At Rise Conference in Hong Kong on Tuesday, Abacus executive producer Ravi Hiranand, South China Morning Post technology editor Chua Kong Ho, and 500 Startups partner Edith Yeung presented China Internet Report 2018, highlighting the big names and wider trends shaping China's technology. The takeaway: China has nearly 3 times the number of internet users as the United States, and the gap will only widen: China has 772 million internet users, vastly more than the 292 million in the US. And there's still plenty of room to grow -- internet penetration is only at 55% in China, while in the US, it's 89%. Beijing is China's unicorn capital: Some of China's biggest tech giants may have started in Shenzhen, but Beijing leads the way with 31 tech unicorns. (Shenzhen has just 11!) China's internet giants are doing everything: From streaming video to self-driving cars, the big three (Baidu, Alibaba and Tencent) are present in almost every tech sector, either by investing in startups or by building it themselves. Government policy continue to actively shape China's tech industry. China's online shopping giants are going offline. China loves short videos. WeChat's mini-programs are cementing its place as China's virtual mobile operating system: Mini-programs, which are no bigger than 10 megabytes and running in the WeChat app are gaining ground -- WeChat now hosts 1 million mini-apps, and the number of people who use them daily is expected to reach 400 million. China lags behind the US in AI, but the government wants to catch up -- soon. China is making smart speakers but Chinese users aren't buying them: There are now over 100 smart speaker developers in the country (including all of the tech giants), but demand isn't there yet -- in 2017, only 350,000 smart speakers were sold in China, compared to 25 million in the US. China is now the world's biggest gaming market: It accounts for more than aquarter of the world's total gaming revenue (the US is close behind in second). And it's dominated by two players: Tencent and NetEase, who jointly have over 60% market share in China.Read Replies (0)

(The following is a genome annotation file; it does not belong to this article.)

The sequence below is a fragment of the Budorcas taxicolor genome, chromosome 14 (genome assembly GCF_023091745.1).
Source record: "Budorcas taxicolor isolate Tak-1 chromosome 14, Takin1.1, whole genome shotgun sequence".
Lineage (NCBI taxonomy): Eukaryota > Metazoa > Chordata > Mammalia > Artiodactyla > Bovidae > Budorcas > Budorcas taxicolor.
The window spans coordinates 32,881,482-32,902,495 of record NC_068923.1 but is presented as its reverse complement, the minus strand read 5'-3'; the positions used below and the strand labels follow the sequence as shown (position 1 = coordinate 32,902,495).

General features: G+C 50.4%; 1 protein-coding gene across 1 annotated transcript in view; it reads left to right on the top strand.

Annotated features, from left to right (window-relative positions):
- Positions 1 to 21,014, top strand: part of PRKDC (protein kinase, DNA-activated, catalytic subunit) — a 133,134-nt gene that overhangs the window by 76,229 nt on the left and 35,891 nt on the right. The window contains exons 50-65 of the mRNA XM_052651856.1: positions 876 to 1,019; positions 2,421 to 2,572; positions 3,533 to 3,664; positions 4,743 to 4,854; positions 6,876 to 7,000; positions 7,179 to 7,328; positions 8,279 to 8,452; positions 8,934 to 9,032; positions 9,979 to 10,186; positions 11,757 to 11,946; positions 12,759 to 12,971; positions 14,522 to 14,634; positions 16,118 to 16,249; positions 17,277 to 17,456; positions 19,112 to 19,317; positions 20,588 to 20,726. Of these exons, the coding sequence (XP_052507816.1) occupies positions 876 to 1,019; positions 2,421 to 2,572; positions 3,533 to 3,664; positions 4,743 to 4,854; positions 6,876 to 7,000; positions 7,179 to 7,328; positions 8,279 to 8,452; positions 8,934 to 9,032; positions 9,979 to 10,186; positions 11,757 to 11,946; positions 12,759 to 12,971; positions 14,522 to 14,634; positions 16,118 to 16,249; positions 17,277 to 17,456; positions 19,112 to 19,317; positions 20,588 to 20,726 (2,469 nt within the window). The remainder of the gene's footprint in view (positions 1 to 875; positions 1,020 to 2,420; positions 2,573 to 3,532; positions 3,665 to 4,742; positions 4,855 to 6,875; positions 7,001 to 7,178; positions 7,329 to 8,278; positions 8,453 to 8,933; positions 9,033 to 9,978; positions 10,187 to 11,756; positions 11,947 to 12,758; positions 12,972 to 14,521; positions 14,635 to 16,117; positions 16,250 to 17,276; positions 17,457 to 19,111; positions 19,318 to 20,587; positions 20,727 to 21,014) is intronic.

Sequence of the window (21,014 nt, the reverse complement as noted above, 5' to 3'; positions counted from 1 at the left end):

By BeauHD from Slashdot's state-to-state department
hackingbear writes: A team of scientists from China, the U.S., and U.K. successfully turned nitrogen, the dominant gas in Earth's atmosphere, into a metallic fluid by subjecting it to the extreme pressure and temperature conditions found deep inside the Earth and other planets. Their findings have been published in the journal Nature Communications . "Our findings could inform the efforts to create forms of energetic nitrogen polymers as well as superconducting, metallic states of a sister diatomic molecule, hydrogen or H2, which could revolutionize the energy sector if reliably synthesized," according to team member Nicholas Holtgrewe. The project was funded by by the (U.S.) National Science Foundation, the (U.S.) Army Research Office, the National Natural Science Foundation of China, the Chinese Academy of Science, the British Council Researcher Links Program, and other sources. According to EurekAlert, "The researchers found that the temperature at which nitrogen transitions from insulating to metallic decreases as the pressure increases -- starting at about 1,180,000 times normal atmospheric pressure (120 gigapascals) and 2,720 degrees Celsius (3,000 kelvin)." "This means that, theoretically, nitrogen would remain in its diatomic state in the Earth's mantle but would disassociate into a fluid metal in or just above the core, which potentially has implications for our understanding of the planet's deep nitrogen cycle," said team member Sergey Lobanov.Read Replies (0)